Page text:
Discussion of Homer's "Odyssey"

West End Library

Discussion of Homer's "Odyssey"

Book opened on Homer's "Odyssey"Please join us for a discussion of The Odyssey by Homer on Wednesday, October 5, at 6:30 p.m. in the small meeting room on the second floor.  The talk is the latest in the series on heroic adventure in Western literature, sponsored by the West End Library Friends.  The presenter is Ori Z. Soltes, resident scholar in theology and fine arts at Georgetown University.  Refreshments will be served.

Odysseus is the quintessential adventurer-hero in the Western literary and mythological canon. He leaves home for the adventure of war and pillage and ends up spending 10 years in that activity, mostly at Troy. With the fall of the great city, he heads home—only to find himself spending another decade getting there. Along the way, he encounters a range of creatures—from the one-eyed Polyphemus, whom he blinds, and whose curse leads to his endless-seeming journey; to the island of Calypso, who offers him eternity in her arms and in her cave at the edge of the world; to Circe, the goddess with whom he spends a year before being instructed by her regarding how to arrive at the portal of death and learn his destiny there; to the Phaeaceans, who finally ferry him home, after having heard most of the tales of his adventures that we read. His homecoming is not an easy one after 20 years: suitors for his wife’s hand and for his property have been overrunning his house for years, while Penelope has been holding them off by a stratagem as clever as any Odysseus had ever contrived. Where does it end?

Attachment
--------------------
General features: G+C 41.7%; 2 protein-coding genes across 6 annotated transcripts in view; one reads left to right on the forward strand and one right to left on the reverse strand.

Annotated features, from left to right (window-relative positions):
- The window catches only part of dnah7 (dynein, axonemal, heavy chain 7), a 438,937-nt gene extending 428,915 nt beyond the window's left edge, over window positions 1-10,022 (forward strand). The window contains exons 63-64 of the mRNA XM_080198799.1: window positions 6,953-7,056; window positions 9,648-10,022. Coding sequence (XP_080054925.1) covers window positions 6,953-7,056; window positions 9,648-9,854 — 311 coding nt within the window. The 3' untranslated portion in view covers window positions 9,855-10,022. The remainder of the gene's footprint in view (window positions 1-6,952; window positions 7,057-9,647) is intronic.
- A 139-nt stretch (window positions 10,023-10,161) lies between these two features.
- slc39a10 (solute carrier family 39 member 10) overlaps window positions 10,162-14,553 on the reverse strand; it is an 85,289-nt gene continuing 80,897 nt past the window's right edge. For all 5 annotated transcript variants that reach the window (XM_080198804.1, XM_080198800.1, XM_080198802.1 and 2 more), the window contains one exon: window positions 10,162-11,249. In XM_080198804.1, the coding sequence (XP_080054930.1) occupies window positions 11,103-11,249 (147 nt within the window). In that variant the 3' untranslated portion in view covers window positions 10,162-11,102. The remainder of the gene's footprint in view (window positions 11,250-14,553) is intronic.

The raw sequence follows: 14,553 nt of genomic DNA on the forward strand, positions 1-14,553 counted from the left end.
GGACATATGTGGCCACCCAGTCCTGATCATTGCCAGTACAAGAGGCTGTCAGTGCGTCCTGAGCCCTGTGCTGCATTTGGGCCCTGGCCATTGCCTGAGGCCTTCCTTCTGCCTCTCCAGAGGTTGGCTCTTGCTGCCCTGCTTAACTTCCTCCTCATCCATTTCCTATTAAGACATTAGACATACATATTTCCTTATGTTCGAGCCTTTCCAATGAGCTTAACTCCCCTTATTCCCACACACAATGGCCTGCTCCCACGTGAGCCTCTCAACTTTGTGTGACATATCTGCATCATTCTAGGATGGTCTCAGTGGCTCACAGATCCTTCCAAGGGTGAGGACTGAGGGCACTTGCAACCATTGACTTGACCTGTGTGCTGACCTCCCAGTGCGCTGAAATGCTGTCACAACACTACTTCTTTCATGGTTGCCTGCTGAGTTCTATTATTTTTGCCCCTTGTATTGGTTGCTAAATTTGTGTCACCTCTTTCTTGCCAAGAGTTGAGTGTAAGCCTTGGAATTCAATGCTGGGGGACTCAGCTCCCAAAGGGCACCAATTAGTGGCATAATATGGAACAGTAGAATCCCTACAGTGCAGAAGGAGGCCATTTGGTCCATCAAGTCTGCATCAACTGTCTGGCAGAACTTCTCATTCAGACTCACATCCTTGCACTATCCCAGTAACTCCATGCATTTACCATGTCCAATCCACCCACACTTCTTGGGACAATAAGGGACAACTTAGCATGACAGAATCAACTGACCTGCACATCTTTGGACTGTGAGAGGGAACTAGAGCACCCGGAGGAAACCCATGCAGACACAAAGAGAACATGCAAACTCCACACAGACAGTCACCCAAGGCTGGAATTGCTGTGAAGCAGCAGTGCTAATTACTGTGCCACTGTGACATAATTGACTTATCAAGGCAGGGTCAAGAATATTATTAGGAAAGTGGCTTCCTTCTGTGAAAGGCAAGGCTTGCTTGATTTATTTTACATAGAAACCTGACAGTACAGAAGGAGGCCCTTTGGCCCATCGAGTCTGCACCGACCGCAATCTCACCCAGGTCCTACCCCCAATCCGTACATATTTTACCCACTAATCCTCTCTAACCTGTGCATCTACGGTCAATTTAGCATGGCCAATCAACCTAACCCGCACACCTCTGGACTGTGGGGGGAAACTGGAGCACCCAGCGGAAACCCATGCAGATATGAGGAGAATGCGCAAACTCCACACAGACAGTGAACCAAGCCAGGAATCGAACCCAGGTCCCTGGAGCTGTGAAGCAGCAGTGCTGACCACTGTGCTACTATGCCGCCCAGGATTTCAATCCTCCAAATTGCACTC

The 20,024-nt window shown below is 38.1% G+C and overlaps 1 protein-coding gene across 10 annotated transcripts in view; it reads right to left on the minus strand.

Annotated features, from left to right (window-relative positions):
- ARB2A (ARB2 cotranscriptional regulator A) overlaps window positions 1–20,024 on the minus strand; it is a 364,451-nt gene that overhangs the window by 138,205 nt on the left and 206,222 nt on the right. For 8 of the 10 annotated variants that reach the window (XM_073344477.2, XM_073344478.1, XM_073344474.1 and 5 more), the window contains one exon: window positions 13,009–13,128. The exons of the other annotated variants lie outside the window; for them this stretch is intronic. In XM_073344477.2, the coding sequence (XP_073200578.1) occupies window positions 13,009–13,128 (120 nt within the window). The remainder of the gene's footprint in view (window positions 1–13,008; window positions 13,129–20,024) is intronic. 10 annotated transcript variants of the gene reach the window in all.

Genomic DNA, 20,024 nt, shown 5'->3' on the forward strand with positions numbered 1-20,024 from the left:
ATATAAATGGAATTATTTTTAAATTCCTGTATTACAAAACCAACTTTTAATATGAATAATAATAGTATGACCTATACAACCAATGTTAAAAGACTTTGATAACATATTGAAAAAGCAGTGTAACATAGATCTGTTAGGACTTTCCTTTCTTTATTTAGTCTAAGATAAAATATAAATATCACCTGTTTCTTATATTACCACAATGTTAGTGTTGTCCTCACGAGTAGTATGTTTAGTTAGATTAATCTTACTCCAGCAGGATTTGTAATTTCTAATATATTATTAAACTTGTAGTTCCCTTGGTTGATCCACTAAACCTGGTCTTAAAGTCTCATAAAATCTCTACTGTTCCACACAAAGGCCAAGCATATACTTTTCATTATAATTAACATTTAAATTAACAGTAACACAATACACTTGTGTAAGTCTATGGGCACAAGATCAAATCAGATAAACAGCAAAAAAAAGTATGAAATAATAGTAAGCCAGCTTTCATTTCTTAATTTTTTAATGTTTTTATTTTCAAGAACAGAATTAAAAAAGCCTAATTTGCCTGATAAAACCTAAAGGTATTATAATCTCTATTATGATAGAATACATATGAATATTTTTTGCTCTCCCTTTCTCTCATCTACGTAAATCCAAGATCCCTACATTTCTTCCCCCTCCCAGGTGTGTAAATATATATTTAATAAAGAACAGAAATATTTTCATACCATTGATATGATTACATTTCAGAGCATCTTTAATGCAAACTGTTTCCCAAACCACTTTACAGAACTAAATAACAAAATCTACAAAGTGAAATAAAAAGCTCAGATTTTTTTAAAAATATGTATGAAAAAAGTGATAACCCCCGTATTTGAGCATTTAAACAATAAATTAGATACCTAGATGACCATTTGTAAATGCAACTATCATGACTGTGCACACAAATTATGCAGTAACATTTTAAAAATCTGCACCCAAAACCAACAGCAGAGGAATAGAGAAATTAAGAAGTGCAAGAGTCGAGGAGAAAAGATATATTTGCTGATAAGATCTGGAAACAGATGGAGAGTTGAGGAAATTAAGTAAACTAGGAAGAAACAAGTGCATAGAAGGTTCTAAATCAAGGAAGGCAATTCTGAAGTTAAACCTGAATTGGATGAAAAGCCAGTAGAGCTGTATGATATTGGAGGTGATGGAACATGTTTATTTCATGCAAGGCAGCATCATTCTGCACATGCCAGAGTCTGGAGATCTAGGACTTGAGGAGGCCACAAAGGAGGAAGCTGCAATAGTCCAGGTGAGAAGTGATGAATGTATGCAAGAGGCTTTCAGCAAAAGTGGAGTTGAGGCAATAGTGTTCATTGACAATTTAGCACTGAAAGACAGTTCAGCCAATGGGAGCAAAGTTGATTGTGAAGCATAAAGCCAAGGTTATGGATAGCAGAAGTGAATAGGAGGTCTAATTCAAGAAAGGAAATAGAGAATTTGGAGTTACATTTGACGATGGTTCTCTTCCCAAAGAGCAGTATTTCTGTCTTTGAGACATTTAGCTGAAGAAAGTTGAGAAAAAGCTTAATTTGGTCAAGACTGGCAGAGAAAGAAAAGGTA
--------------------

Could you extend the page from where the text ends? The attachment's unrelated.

Questions to Consider

1. What kind of a hero is Odysseus? What specific characteristics define him (in comparison with Gilgamesh—or, say, Achilles or Aeneas)?

2. Why doesn’t Odysseus want to remain with Calypso in the end—and how long does it take him to arrive at that point?

3. This is fundamentally an extended tale of homecoming. What is the significance for the theme of “home” of the manner in which Polyphemus receives Odysseus and his crew?

4. What is the significance for Odysseus’ adventure of his boast to Polyphemus? Could Odysseus have done other than boast?

5. Where does the tension between the role of fate, the role of gods, the role of Odysseus and the role of his individual crew members—in short, the role of free will—play out in the scenes involving Polyphemus, the Cattle of the Sun, Circe and Aeolus?

6. How does the hierarchy of gods play into the Circe story and the Polyphemus story?

7. How is death viewed in the world of the Odyssey’s audience?

8. What is Odysseus’ fate? How is the homecoming problematic—and what are the components of its problematic nature? How is it ultimately resolved?

9. How much of the story is true and how much made up, and what is our “evidence” for speculating on this?

10. What is the value of this epic tale to Odysseus himself and to Homer’s audience? (See Cavafy’s “Ithaca.”)